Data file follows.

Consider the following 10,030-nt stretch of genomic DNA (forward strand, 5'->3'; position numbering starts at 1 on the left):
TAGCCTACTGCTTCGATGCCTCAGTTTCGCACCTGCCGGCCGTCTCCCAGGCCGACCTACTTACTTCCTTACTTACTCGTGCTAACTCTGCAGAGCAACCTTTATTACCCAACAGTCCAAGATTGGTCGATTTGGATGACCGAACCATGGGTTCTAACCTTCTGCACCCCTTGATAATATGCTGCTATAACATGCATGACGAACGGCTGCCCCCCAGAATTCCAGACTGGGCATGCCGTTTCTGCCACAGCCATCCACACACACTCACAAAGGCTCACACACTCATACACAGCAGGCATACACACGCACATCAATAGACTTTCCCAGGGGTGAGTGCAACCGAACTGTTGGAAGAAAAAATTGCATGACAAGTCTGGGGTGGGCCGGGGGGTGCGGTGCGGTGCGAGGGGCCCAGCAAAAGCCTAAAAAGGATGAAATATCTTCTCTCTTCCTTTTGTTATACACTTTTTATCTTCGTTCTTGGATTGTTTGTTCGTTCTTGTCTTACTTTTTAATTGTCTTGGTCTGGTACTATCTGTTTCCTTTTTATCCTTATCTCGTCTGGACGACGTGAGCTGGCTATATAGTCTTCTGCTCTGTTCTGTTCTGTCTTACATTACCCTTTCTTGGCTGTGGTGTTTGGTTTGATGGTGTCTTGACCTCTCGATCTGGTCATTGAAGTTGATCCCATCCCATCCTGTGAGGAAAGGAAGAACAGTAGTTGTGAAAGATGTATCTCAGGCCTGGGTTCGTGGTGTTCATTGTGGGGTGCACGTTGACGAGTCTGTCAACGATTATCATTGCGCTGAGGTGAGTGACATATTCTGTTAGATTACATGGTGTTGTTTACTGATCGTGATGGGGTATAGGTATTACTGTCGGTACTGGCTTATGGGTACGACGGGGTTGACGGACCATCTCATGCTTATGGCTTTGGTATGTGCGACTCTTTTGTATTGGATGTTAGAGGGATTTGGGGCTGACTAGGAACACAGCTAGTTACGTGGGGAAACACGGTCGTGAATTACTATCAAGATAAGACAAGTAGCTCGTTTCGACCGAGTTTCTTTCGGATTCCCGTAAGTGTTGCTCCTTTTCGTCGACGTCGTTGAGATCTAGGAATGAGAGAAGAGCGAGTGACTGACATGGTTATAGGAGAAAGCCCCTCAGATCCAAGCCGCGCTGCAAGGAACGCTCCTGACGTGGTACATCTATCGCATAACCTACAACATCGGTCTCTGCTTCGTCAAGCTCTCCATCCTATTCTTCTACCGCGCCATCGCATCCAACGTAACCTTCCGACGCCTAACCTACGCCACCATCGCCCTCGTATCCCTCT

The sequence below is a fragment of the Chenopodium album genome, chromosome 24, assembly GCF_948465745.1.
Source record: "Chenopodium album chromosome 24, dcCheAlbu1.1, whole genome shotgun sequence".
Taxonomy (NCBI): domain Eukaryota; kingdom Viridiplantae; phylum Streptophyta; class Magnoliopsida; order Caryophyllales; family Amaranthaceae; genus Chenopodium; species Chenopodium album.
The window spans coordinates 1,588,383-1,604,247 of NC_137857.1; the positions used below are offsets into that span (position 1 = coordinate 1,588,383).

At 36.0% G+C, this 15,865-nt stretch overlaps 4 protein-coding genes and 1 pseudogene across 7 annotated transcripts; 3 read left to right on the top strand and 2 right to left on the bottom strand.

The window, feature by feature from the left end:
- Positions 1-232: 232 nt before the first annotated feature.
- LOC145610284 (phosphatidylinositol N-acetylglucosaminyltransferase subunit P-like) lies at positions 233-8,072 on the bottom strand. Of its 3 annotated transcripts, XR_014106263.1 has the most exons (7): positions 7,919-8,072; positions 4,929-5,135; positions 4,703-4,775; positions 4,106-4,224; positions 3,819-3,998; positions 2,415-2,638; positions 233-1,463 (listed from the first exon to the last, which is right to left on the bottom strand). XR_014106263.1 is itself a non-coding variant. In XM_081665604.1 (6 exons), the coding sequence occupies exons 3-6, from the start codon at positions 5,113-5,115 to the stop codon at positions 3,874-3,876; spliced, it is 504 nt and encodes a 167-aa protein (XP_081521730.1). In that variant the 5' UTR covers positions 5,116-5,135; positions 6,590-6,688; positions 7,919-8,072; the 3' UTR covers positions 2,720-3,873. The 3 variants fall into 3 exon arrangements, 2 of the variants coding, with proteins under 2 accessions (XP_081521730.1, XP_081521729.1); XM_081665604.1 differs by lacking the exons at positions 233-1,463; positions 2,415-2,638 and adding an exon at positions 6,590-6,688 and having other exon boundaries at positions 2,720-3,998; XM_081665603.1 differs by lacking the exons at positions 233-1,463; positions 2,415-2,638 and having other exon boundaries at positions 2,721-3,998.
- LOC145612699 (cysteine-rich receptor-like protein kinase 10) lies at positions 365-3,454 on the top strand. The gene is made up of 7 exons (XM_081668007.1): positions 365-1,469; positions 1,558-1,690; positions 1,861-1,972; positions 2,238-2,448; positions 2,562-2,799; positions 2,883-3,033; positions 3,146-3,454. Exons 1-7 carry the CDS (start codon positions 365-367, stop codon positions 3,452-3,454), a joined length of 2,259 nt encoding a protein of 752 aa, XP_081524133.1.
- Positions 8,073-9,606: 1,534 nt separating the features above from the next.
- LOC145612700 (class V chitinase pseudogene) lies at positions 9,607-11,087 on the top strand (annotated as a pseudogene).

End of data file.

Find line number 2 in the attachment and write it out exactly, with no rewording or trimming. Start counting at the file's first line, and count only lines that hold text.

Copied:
TAGCCTACTGCTTCGATGCCTCAGTTTCGCACCTGCCGGCCGTCTCCCAGGCCGACCTACTTACTTCCTTACTTACTCGTGCTAACTCTGCAGAGCAACCTTTATTACCCAACAGTCCAAGATTGGTCGATTTGGATGACCGAACCATGGGTTCTAACCTTCTGCACCCCTTGATAATATGCTGCTATAACATGCATGACGAACGGCTGCCCCCCAGAATTCCAGACTGGGCATGCCGTTTCTGCCACAGCCATCCACACACACTCACAAAGGCTCACACACTCATACACAGCAGGCATACACACGCACATCAATAGACTTTCCCAGGGGTGAGTGCAACCGAACTGTTGGAAGAAAAAATTGCATGACAAGTCTGGGGTGGGCCGGGGGGTGCGGTGCGGTGCGAGGGGCCCAGCAAAAGCCTAAAAAGGATGAAATATCTTCTCTCTTCCTTTTGTTATACACTTTTTATCTTCGTTCTTGGATTGTTTGTTCGTTCTTGTCTTACTTTTTAATTGTCTTGGTCTGGTACTATCTGTTTCCTTTTTATCCTTATCTCGTCTGGACGACGTGAGCTGGCTATATAGTCTTCTGCTCTGTTCTGTTCTGTCTTACATTACCCTTTCTTGGCTGTGGTGTTTGGTTTGATGGTGTCTTGACCTCTCGATCTGGTCATTGAAGTTGATCCCATCCCATCCTGTGAGGAAAGGAAGAACAGTAGTTGTGAAAGATGTATCTCAGGCCTGGGTTCGTGGTGTTCATTGTGGGGTGCACGTTGACGAGTCTGTCAACGATTATCATTGCGCTGAGGTGAGTGACATATTCTGTTAGATTACATGGTGTTGTTTACTGATCGTGATGGGGTATAGGTATTACTGTCGGTACTGGCTTATGGGTACGACGGGGTTGACGGACCATCTCATGCTTATGGCTTTGGTATGTGCGACTCTTTTGTATTGGATGTTAGAGGGATTTGGGGCTGACTAGGAACACAGCTAGTTACGTGGGGAAACACGGTCGTGAATTACTATCAAGATAAGACAAGTAGCTCGTTTCGACCGAGTTTCTTTCGGATTCCCGTAAGTGTTGCTCCTTTTCGTCGACGTCGTTGAGATCTAGGAATGAGAGAAGAGCGAGTGACTGACATGGTTATAGGAGAAAGCCCCTCAGATCCAAGCCGCGCTGCAAGGAACGCTCCTGACGTGGTACATCTATCGCATAACCTACAACATCGGTCTCTGCTTCGTCAAGCTCTCCATCCTATTCTTCTACCGCGCCATCGCATCCAACGTAACCTTCCGACGCCTAACCTACGCCACCATCGCCCTCGTATCCCTCT